Ed Robertson (Host) is an award-winning, nationally known author, journalist and media analyst. His books on television include The Fugitive Recaptured, The Ethics of Star Trek, Maverick: Legend of the West and Thirty Years of The Rockford Files. Ed's articles on television appear in The New York Times, The Wave Magazine, Media Life Magazine and other media venues, including Columbia House, where he helped develop many titles for the popular subscription-based Columbia House Video Library. Ed is a regular guest on The Ronn Owens Program (KGO-AM, San Francisco) and The Gary Snyder Show (WBAT-AM, Marion, IN), and has appeared on such programs as Biography, Showbiz Today and Entertainment Tonight. Ed has also consulted on documentaries produced by NBC, The Biography Channel, E! Entertainment Television and Warner Bros. Home Video, while his comments on television appear in articles for MSNBC.com, USA Today, Forbes.com, E! Online, The Los Angeles Times and other publications.
Tony Figueroa (This Week in TV History) is a stand-up comedian, writer, actor and storyteller with extensive experience co-hosting and co-producing radio shows in Los Angeles. Tony’s blog, CHILD OF TELEVISION, is an example of life imitating art (he once wrote a sitcom pilot where the main character happened to write a syndicated column called “Child of Television”). Tony hosts and produces “This Week in TV History,” an engaging look at the people, places and events that continue to shape the television landscape. Tony’s segment is usually heard in the first hour of TV Confidential.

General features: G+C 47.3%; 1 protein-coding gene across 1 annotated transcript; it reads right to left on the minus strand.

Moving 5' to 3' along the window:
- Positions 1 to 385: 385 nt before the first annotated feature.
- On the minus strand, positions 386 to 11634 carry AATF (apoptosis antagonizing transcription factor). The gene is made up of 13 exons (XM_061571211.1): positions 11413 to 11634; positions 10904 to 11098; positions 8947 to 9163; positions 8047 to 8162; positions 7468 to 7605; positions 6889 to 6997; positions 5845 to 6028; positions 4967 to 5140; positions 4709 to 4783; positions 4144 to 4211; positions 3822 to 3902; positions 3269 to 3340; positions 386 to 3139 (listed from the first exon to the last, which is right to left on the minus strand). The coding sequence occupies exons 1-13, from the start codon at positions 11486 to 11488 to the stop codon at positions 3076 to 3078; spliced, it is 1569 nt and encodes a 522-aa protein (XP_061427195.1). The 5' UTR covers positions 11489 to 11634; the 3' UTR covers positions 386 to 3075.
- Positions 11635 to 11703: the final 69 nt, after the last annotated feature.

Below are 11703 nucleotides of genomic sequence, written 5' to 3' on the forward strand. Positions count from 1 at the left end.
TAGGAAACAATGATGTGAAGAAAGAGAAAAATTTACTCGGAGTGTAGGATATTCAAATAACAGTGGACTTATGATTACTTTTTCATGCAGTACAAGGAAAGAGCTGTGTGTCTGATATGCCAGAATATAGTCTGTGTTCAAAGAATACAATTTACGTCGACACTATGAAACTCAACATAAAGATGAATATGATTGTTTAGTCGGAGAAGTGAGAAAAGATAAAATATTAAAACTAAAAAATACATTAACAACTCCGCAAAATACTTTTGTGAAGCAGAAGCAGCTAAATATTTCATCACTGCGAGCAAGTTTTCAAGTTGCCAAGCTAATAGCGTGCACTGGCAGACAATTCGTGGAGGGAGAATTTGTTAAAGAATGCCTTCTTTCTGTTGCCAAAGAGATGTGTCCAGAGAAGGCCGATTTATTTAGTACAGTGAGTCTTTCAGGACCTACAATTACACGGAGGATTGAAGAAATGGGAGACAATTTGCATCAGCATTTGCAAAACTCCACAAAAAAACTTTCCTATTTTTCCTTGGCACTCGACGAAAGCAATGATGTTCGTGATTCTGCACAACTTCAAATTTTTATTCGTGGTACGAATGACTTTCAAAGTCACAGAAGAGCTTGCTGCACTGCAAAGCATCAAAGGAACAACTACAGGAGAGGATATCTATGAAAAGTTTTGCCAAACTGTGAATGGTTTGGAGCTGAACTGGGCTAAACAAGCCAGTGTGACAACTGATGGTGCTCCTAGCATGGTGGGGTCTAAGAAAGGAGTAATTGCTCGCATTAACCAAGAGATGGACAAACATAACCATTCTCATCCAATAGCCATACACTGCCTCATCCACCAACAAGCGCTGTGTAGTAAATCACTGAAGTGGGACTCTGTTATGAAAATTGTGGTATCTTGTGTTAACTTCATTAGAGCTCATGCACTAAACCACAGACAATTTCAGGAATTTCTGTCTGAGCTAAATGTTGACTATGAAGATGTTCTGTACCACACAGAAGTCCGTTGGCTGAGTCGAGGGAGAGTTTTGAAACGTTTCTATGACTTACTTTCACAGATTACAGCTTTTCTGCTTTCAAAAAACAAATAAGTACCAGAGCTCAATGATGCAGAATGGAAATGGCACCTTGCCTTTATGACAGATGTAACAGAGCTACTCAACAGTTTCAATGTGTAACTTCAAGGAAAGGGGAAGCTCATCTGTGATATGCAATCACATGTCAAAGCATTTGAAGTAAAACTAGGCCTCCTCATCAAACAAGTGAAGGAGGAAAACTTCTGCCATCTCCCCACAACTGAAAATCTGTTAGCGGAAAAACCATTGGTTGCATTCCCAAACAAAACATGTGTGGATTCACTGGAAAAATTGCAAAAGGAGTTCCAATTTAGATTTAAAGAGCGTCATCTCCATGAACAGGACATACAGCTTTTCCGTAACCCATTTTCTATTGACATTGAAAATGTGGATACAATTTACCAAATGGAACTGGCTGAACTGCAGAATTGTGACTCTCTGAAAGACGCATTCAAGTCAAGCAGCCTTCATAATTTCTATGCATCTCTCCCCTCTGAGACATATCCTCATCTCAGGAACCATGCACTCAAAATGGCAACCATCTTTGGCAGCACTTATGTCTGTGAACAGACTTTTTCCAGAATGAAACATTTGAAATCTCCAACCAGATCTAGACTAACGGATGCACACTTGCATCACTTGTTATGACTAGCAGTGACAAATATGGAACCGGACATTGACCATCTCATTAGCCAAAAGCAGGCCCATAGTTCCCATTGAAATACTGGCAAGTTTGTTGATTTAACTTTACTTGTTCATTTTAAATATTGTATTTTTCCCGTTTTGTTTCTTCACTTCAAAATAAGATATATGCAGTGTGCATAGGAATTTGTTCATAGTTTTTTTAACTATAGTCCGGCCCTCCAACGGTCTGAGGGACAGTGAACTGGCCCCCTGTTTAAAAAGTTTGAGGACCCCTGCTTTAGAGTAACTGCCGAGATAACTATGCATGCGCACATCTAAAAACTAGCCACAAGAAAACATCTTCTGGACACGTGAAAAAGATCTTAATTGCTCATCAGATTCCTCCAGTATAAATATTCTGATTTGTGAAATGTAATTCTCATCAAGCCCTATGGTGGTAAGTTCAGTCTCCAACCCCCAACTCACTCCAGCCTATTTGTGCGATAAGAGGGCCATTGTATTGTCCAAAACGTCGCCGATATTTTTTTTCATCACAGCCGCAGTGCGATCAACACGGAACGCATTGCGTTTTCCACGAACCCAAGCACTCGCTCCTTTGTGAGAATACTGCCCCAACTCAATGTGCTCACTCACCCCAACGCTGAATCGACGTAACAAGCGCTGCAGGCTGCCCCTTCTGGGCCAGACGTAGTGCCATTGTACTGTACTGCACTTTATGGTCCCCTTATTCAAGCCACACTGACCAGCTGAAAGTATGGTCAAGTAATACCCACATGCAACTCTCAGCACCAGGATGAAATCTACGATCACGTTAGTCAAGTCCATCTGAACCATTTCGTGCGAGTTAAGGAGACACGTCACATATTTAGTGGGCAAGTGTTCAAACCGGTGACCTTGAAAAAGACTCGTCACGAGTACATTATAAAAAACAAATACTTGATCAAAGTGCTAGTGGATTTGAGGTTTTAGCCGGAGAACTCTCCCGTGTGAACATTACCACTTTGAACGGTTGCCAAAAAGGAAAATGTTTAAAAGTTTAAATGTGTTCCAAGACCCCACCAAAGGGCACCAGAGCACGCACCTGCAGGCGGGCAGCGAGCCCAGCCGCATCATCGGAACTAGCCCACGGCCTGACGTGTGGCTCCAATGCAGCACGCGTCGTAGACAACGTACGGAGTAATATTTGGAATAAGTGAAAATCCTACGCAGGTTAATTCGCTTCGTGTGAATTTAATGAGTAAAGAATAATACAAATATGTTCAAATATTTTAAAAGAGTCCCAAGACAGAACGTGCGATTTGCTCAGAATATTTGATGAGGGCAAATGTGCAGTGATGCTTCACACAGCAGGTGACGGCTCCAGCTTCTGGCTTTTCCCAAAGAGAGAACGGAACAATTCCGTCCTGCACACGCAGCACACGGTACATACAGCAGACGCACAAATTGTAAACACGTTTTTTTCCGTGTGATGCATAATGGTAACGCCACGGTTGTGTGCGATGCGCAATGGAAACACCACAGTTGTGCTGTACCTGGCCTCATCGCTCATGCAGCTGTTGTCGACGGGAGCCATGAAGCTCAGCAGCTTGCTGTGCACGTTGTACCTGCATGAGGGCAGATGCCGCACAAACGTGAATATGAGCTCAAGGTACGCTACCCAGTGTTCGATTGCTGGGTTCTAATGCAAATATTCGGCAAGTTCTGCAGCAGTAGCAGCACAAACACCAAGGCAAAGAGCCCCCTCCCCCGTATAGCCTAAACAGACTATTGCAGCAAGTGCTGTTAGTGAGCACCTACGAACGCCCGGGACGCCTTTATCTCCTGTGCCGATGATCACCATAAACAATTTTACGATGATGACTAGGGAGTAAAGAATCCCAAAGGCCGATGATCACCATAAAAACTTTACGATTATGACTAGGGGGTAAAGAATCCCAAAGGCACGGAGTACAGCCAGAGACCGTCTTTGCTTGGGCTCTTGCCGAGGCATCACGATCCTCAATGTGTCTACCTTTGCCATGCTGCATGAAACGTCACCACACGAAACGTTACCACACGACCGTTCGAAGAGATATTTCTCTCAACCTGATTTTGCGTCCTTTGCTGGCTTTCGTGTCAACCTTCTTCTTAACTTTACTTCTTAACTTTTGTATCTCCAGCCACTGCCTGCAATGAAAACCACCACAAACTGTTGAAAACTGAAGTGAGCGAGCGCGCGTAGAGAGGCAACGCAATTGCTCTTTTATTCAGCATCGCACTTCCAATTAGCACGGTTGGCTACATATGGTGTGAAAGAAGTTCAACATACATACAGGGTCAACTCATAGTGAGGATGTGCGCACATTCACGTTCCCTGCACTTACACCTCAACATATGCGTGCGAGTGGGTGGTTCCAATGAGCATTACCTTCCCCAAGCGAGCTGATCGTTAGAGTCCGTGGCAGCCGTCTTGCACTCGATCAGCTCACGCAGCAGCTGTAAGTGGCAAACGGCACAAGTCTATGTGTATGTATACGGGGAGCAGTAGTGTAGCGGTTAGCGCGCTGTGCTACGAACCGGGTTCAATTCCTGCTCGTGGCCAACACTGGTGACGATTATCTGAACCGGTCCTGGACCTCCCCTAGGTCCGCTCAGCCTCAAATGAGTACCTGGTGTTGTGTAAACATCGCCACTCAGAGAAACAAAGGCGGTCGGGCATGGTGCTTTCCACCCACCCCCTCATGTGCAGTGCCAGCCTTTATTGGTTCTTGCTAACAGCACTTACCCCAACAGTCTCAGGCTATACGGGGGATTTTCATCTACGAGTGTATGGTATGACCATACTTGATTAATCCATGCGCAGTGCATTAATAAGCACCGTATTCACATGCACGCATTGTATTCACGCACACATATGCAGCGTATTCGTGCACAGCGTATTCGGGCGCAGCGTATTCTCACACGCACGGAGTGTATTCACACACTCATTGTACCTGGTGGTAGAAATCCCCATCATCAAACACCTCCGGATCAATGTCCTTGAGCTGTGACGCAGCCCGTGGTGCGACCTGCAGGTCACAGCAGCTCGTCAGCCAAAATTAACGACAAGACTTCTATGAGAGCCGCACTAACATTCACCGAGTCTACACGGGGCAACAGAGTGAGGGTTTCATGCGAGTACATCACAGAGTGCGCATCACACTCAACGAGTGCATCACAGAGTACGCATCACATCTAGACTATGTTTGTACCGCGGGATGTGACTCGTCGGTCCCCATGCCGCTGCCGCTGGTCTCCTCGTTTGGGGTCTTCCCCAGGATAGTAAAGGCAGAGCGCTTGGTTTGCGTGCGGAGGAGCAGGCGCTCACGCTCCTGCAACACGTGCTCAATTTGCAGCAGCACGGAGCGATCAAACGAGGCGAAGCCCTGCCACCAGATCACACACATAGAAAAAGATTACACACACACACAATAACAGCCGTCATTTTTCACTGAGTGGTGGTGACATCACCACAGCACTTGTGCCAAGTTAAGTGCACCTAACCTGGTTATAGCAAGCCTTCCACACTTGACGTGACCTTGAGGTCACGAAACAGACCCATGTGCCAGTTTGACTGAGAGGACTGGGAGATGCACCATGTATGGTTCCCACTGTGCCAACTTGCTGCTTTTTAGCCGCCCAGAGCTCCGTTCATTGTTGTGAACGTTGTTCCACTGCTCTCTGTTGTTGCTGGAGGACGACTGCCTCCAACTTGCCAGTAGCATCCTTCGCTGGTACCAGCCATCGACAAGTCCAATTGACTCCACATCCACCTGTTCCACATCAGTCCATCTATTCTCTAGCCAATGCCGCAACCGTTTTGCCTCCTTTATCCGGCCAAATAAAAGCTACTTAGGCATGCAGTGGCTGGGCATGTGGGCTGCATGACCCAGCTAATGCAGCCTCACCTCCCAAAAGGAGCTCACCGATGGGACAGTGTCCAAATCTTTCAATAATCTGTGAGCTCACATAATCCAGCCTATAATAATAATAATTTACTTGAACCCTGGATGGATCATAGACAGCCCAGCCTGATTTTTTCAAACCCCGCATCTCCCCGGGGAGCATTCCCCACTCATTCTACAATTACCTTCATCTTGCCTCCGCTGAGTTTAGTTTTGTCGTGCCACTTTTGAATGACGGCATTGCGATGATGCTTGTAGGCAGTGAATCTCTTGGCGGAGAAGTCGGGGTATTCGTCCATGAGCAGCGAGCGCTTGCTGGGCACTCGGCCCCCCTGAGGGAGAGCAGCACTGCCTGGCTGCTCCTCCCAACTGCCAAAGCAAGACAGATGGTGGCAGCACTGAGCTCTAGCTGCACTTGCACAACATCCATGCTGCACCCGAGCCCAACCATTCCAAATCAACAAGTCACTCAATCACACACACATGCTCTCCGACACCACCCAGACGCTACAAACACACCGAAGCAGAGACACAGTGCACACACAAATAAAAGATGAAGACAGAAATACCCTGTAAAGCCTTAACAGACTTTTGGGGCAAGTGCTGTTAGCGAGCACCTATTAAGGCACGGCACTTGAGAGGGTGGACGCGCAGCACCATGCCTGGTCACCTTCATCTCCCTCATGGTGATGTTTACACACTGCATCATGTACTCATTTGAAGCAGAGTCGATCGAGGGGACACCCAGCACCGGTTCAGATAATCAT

Donna Allen always knew that she wanted to act. Her professional credits include principal roles on the popular daytime dramas Days of Our Lives and General Hospital, as well as appearances on such prime time series as The Robert Guillaume Show. Donna also lends her voice to many animated characters, and has appeared in several television commercials. Theater credits include several LA productions (including readers and Radio Theater), and a season with Chicago’s famed Free Street Theater.
Phil Gries (The Sounds of Lost Television) is the founder and owner of Archival Television Audio, a peerless archive accredited by the Guinness World Book of Records as the largest resource on the Internet, and in the world, of audio for “lost” television programs. A director of photography since 1970, Phil has worked on more than 1,000 union and non-union projects, including features, industrials, advertising, and many Emmy-winning or Emmy-nominated documentaries. He also teaches media part-time at The Borough of Manhattan Community College. Phil's segment is usually heard every other week on TV Confidential.
Greg Ehrbar (DVD reports) is a two-time Grammy® nominated and Addy-winning writer. On staff with Disney for more than a quarter century, he has written for print, network TV and online. A recognized entertainment historian, Greg is the co-author of Mouse Tracks: The Story of Walt Disney Records (published by the University Press of Mississippi) and a contributor to the Official Disney Parks Blog and The Cartoon Music Book. Greg’s DVD reports are heard about twice a month on the program. Read his blog at MouseTracksOnline.com.